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Last updated on April 23, 2014 at 21:24 EDT

Trinidad Piping Guan, Aburria pipile

The Trinidad Piping-guan, Aburria pipile (sometimes called Pipile pipile), is a species of bird in the chachalaca, guan and curassow family Cracidae. This bird is found only on Trinidad and is close to extinction. It evolved in mainland South America and was at some point driven to its Trinidad habitat in more recent times — since after the last ice age.

This is a large bird, nearly 24 inches in length. It is similar in general appearance to a turkey, with a thin neck and small head. It is mainly black with a purple gloss. It has a large blackish crest, edged with white, and also has large white wing patches. The bare face and wattle are blue, and the legs are red. Its call is a thin piping. The wings whirr in flight.

This is a forest species, with the nest built in a tree. The female lays three large white eggs, and incubates them alone. The diet consists mainly of fruit and berries.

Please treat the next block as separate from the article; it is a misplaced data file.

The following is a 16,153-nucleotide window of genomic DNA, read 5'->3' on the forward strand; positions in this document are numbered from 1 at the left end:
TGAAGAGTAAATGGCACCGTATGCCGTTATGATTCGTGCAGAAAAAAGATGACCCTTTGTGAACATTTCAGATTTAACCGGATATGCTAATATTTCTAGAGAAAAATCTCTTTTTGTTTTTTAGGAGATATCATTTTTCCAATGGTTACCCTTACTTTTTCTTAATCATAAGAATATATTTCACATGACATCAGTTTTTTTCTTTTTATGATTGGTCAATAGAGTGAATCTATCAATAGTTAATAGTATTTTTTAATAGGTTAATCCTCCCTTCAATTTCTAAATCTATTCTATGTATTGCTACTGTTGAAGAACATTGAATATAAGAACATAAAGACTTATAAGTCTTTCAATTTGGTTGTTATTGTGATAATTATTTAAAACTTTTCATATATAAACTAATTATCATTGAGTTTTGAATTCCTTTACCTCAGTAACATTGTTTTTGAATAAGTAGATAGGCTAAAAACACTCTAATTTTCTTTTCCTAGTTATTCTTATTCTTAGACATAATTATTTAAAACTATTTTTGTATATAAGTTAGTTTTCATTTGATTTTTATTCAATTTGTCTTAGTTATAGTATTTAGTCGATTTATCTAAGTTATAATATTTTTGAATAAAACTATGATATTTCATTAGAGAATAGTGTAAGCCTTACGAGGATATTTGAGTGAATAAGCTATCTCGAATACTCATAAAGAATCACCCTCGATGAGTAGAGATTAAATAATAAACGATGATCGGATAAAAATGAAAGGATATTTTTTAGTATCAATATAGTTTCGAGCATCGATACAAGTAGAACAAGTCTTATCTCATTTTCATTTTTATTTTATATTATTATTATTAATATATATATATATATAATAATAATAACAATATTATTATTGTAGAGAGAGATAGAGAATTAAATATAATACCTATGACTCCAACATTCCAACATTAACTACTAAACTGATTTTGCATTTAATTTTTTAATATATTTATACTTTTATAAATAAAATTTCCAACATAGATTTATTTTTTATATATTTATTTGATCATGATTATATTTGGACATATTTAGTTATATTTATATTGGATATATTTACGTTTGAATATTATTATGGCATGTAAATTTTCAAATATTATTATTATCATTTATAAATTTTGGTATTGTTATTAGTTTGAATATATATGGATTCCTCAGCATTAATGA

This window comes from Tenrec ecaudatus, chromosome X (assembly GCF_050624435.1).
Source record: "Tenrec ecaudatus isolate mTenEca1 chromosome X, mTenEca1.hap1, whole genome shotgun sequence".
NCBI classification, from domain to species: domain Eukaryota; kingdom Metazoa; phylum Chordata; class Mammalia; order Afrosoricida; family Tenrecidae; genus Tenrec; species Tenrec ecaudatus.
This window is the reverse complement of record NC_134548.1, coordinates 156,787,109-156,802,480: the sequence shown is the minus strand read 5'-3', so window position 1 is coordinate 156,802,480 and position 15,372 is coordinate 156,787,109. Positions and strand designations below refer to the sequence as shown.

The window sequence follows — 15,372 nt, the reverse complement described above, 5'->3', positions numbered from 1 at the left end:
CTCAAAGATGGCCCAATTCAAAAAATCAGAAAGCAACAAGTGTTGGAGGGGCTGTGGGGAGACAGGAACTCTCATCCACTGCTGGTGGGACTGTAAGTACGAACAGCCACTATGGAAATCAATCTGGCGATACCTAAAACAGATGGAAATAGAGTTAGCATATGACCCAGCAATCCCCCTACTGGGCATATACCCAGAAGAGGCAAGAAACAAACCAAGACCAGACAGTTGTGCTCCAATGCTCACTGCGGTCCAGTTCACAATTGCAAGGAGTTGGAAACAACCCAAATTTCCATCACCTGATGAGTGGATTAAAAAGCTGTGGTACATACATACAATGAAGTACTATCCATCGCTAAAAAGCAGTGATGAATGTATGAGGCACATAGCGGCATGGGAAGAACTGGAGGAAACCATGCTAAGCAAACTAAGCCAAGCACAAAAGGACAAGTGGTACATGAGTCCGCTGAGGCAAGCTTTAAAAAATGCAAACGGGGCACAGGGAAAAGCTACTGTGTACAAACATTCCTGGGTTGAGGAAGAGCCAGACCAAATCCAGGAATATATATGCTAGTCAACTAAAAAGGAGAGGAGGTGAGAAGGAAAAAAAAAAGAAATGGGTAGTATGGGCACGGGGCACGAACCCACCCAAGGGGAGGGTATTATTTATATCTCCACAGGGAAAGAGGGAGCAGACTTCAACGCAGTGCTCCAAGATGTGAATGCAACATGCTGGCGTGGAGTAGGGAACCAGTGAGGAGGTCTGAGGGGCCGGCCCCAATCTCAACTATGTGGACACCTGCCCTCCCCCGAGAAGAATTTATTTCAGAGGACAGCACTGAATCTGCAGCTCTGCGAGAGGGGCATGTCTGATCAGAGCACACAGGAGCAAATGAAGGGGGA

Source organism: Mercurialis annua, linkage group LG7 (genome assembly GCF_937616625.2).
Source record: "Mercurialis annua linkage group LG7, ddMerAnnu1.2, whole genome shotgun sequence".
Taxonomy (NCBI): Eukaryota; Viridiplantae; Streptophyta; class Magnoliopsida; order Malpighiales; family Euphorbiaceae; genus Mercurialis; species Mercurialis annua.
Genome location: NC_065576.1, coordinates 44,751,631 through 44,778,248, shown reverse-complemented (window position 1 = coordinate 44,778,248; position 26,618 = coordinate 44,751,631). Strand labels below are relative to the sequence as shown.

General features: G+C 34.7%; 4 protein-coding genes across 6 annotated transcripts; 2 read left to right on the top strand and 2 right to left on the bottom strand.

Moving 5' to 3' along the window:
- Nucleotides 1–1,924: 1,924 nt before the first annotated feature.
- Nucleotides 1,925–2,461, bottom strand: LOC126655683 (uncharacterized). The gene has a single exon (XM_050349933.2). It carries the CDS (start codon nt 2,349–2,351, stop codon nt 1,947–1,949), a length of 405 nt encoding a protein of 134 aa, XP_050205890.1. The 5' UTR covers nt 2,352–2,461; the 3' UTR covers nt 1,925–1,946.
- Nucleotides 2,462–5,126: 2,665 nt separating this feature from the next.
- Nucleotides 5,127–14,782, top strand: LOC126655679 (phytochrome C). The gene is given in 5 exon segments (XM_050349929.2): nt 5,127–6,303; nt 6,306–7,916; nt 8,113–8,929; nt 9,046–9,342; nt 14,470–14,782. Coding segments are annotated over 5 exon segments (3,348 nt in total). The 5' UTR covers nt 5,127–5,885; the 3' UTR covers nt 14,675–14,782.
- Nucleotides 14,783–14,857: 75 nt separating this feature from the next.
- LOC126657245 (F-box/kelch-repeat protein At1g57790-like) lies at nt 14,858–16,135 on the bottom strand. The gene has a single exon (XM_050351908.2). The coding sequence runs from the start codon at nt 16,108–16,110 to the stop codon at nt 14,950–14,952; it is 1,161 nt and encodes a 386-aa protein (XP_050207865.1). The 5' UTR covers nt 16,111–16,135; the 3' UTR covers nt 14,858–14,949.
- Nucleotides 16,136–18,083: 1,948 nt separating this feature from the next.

All piping-guans (with the possible exception of the Black-fronted Piping-guan) were considered subspecies of a single species, the Common Piping-guan (Pipile pipile). However, analysis of DNA, osteology and biogeography shows not only is the separation as distinct species warranted, but that the Wattled Piping-guan is closer than the Black-fronted Piping-guan to the other species. The same data confirms that the Blue-throated Piping-guan is the Trinidad species’ closest living relative.

Image Caption: Blue-throated Piping Guan at Denver Zoo. Once considered a subspecies of Trinidad Piping Guan. Credit: Drew Avery / Wikipedia (CC Attribution 2.0)

Trinidad Piping Guan Aburria pipile